With Relentless Testing, a Professor Watches His Body Get Sick
For two-and-a-half years, he’s had regular blood samples drawn, and tracked the ebb and flow of 40,000 different molecules within his cells, from hormones to blood sugar, to the proteins of the immune system and mutated genes. Snyder also watched as his genetic vulnerability to diabetes turned into actual disease.
In a paper published today in the journal Cell, Snyder, a genetics professor at Stanford University, and his collaborators recount 14 months of living a Truman Show kind of life, but with a microscope instead of a television camera. His story marks the first time anyone’s physiology has ever been followed this closely, and portends the future of personalized medicine, according to Snyder and others.
No comments yet.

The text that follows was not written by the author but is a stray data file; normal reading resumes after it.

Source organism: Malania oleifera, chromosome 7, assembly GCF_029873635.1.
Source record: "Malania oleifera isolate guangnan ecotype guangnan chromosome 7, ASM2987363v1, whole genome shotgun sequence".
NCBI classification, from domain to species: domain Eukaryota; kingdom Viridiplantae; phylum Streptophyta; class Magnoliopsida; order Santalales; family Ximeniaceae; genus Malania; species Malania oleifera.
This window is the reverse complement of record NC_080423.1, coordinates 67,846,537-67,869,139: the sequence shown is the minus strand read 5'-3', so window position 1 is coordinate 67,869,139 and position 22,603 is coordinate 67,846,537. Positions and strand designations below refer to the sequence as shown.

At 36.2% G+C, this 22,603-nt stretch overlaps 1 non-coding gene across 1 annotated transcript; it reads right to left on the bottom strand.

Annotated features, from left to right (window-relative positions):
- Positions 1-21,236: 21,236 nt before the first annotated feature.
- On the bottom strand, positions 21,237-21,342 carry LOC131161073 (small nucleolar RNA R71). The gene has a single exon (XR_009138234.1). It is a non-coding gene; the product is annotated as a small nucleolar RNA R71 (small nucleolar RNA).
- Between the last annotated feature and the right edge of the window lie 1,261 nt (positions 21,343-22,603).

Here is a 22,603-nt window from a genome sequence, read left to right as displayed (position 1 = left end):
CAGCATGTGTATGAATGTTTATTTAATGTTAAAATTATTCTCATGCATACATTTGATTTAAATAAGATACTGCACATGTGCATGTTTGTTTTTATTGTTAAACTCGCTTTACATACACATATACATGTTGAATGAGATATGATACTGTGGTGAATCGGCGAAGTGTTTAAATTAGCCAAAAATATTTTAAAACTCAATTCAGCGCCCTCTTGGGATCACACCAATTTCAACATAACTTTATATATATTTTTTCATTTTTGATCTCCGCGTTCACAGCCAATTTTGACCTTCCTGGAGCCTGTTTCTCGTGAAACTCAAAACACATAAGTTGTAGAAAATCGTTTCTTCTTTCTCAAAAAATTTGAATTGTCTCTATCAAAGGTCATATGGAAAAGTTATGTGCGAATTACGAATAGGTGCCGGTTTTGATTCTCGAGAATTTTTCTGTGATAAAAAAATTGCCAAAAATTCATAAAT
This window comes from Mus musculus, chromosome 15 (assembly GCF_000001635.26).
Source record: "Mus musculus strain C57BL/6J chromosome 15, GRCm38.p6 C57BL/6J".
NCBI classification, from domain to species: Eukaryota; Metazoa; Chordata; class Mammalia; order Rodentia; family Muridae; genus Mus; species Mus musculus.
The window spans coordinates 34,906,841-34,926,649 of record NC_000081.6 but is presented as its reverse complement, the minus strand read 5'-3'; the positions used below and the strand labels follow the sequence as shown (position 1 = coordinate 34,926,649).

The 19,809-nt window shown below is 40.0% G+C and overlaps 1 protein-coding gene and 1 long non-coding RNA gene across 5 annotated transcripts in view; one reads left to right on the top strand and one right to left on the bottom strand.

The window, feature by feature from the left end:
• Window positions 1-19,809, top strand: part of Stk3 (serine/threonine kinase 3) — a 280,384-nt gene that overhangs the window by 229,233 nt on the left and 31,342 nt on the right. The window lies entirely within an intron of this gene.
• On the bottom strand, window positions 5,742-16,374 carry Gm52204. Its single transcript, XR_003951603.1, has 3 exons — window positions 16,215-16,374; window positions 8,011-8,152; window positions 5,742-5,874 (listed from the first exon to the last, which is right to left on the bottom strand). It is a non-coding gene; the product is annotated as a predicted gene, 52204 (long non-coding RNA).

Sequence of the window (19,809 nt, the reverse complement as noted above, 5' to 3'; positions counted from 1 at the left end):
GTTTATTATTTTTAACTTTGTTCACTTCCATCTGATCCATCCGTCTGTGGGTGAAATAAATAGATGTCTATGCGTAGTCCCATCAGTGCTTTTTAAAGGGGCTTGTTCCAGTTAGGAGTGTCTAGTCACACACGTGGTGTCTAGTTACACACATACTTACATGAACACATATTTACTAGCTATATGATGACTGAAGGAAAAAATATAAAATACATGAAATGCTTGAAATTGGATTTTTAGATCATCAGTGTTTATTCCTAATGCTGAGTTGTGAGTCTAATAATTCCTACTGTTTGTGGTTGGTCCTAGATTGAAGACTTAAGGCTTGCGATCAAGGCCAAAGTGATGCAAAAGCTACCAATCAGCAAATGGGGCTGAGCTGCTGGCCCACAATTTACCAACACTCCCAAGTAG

- DARPA explores neuromodulation of organ functions to help the human body heal itself
- Tea trumps coffee for non-cardivascular mortality
- Electric currents applied to the brain can boost memory and treat strokes and Alzheimers
- How your SKIN is smarter than you think: Researchers find neurons can carry out advanced calculations to tell the brain exactly how we are being touched
- Samsung May Unveil ‘Quantum Dots’ TV At IFA
- The sports car that runs on SALTWATER: Vehicle goes from 0 to 60mph in 2.8 seconds – and has just been approved for EU roads
- Intel NUC 2.0 range includes two ‘Immersive Gaming’ models
- New Novartis Drug Effective in Treating Heart Failure
- What causes autism? Scientists discover people with the condition have too many brain ‘connections’
- Google’s fact-checking bots build vast knowledge bank
- Young blood to be used in ultimate rejuvenation trial
- Official Destiny – Launch Gameplay Trailer
- Blogs RO
- Famous Quotes
- Food recipises
- IT Hardware